By Bridget McCarthy ‘17/Emertainment Monthly Stage Editor
With long intermissions and lengthy ballads, one of Musical Theater’s greatest battles is captivating a younger crowd. Getting a child’s attention proves difficult, but keeping that attention is an even steeper slope. Past productions have tried to appeal to adolescent audiences by cutting intermissions and creating short, to-the-point plot lines. However, these dumbed-down shows become less entertaining to adult patrons, and they underestimate a child’s intelligence. But Newsies gives hope for theater-lovers across generations. They have managed to create a production that welcomes youth without sacrificing influential meaning for adults and children alike. Newsies is an entertaining and purposeful musical the whole family can enjoy.
Disney’s Newsies leaped into the Boston Opera House on Wednesday, June 24 with grace and power, an unlikely but successful pairing of adjectives. Number after number the showcase of talent escalates, each jump and note going higher than the last. With a limited 2-week engagement through July 5, Newsies is a must-see high-energy show that leaves no room for less than routines.
Inspired by the ‘Newsboy Strike of 1899,’ Newsies tells the true story of newsboy Kid Blink who led the group of orphaned and poorly treated newsies on a two-week strike against Pulitzer, Hearst, and other hard-hitting newspaper publishers after unfair treatment. The show tackles issues still historically and culturally relevant, discussing the power of unity and how the modern-day David can still defeat the rich and powerful Goliath.
The inspirational tale was turned into a Disney movie in 1992 starring a much-younger Christian Bale, and although it wasn’t a huge hit at the box offices, it turned into a cult classic. With requests for a stage adaptation, Disney obliged and has seen great success in the theatre. The die-hard fans have reached a new generation with ‘Fansies,’ the name given to the fierce devotees of the show.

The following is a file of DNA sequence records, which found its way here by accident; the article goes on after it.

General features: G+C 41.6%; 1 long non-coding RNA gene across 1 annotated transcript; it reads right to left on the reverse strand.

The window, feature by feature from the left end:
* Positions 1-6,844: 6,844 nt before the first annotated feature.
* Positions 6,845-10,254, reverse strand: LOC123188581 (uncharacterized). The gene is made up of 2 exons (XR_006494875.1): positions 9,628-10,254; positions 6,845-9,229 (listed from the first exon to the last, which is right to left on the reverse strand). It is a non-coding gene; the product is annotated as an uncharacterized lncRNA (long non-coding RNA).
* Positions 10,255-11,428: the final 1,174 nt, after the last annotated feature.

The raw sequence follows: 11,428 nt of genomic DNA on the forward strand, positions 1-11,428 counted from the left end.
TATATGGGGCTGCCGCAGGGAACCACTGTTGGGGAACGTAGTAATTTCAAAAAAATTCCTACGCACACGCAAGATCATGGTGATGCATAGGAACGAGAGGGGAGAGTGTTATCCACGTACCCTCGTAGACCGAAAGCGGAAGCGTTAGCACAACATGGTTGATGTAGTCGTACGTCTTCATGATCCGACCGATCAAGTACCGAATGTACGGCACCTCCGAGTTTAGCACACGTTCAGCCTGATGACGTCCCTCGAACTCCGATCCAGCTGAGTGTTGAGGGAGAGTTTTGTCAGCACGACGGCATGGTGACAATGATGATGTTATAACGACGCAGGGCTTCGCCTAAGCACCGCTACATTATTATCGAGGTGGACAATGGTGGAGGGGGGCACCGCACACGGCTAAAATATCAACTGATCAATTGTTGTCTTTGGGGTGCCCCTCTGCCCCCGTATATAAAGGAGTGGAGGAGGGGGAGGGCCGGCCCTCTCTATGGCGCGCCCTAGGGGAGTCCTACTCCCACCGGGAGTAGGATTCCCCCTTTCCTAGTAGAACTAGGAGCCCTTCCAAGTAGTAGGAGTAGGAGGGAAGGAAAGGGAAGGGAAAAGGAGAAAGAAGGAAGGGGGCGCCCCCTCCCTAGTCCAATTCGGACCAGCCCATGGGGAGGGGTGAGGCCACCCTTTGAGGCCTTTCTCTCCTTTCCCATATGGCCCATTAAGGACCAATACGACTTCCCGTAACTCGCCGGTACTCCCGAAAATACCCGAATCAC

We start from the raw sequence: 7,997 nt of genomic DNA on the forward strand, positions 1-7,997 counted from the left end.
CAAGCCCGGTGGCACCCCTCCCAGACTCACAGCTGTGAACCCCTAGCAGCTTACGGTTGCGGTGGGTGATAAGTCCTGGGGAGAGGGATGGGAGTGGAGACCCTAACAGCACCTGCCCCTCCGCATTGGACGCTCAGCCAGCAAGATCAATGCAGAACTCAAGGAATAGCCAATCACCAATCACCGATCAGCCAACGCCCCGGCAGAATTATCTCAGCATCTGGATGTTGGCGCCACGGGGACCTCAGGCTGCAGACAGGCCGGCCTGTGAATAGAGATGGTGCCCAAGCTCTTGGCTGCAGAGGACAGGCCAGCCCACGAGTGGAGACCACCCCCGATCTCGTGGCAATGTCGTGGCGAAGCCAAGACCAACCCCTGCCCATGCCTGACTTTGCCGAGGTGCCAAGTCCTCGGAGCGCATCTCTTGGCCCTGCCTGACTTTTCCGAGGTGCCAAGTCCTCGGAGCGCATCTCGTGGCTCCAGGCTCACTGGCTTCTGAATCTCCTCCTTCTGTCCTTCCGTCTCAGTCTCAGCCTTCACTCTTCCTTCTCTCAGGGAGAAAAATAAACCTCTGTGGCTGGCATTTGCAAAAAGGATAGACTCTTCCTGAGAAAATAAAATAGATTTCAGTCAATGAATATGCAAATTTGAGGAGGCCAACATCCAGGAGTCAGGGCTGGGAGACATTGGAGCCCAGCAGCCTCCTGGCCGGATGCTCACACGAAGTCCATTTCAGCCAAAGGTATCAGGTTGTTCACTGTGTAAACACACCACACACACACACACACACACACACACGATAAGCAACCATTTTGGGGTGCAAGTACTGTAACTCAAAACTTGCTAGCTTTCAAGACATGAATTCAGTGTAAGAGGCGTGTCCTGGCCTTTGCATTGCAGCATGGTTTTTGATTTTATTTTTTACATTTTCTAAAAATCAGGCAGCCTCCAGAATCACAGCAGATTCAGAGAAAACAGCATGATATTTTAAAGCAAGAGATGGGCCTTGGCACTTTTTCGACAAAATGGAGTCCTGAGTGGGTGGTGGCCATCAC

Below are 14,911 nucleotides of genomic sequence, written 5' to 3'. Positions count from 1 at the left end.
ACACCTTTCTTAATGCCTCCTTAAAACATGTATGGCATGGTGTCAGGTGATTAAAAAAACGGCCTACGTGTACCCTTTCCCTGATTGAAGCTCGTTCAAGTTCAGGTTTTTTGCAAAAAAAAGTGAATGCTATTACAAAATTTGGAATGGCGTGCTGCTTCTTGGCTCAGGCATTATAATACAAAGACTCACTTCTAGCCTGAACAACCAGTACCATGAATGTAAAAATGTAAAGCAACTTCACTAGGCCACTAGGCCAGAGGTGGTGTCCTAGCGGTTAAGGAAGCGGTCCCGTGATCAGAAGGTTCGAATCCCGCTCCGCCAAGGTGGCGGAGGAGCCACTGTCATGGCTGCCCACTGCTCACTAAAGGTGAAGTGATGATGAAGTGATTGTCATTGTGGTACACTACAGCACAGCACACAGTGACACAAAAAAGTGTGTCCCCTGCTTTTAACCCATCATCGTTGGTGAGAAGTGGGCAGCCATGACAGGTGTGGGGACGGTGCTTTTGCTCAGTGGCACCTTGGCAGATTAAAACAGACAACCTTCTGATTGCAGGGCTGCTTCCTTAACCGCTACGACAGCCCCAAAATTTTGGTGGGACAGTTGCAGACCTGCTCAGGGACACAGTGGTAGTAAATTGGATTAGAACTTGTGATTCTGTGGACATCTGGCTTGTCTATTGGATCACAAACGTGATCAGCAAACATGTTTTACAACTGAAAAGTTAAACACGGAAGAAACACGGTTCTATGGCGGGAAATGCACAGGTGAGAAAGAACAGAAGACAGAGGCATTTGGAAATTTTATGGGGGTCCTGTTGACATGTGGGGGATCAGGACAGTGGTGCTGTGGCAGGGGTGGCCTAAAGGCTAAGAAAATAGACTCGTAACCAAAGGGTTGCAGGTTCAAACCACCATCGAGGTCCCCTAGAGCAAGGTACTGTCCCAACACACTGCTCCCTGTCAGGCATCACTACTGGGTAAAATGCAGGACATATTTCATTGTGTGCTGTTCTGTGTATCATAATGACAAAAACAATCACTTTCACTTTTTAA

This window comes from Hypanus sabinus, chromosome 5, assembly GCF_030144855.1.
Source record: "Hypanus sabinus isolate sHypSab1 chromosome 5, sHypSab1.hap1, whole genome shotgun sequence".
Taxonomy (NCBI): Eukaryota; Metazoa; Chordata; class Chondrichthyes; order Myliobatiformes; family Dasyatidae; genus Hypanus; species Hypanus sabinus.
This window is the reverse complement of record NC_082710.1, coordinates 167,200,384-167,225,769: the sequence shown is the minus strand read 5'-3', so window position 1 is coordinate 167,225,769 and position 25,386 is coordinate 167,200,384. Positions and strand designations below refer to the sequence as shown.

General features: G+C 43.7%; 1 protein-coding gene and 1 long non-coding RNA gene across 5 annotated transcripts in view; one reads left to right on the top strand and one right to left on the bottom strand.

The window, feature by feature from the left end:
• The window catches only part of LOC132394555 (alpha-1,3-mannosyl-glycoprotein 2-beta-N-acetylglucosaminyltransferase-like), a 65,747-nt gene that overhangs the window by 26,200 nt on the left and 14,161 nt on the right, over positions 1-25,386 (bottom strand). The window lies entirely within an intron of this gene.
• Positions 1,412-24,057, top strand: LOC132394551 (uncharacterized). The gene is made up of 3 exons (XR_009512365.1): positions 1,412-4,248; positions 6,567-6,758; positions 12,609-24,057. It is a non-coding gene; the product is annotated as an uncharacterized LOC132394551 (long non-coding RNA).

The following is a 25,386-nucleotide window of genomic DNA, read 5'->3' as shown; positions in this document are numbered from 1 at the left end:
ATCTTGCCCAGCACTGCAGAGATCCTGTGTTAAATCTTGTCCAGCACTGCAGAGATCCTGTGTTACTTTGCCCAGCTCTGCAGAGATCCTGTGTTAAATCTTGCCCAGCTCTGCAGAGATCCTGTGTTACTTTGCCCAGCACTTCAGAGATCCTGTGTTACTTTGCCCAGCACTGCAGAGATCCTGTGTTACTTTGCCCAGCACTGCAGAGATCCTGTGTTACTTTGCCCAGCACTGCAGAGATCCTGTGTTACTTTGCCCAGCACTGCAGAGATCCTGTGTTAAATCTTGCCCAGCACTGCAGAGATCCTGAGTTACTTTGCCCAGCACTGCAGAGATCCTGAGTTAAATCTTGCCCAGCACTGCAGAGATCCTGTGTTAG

Not only did Newsies gain a dedicated fan-base, but they also received high critical-acclaim with a Tony Award-winning score with music by the famed Alan Menken and lyrics by Jack Feldman, as well as a book by four-time Tony Award-winner Harvey Fierstein. The show was the highest grossing in the 2011-12 Broadway season, also undoubtedly winning the Tony for Best Choreography by Christopher Gattelli.
Those amazing dance moves have spun their way into the national tour and with countless flips and turns the newsies have moved their way across America and into Boston. Set in New York City the story follows Jack Kelly, based off historical character Kid Blink, who is the leader of the pack of misfit newsboys. Kelly, played by Dan DeLuca, dreams of a better, stress-free life out west, until he is forced to stand up for what is right after the mistreatment of the newsies by publishers like Pulitzer and Hearst.
DeLuca has an effortless voice as Jack Kelly, shown by his rich and pretty tone in the final note of ‘Santa Fe’ at the end of Act one. But even more effortless is his swagger, charm, and chemistry with love-interest Katherine played by Stephanie Styles. Styles is also a talent to talk-home about, as her adorable demeanor is not the only thing that wins the audience over. She proves herself in Katherine’s trademark difficult song ‘Watch What Happens,’ singing fast, high, and acting without missing a beat.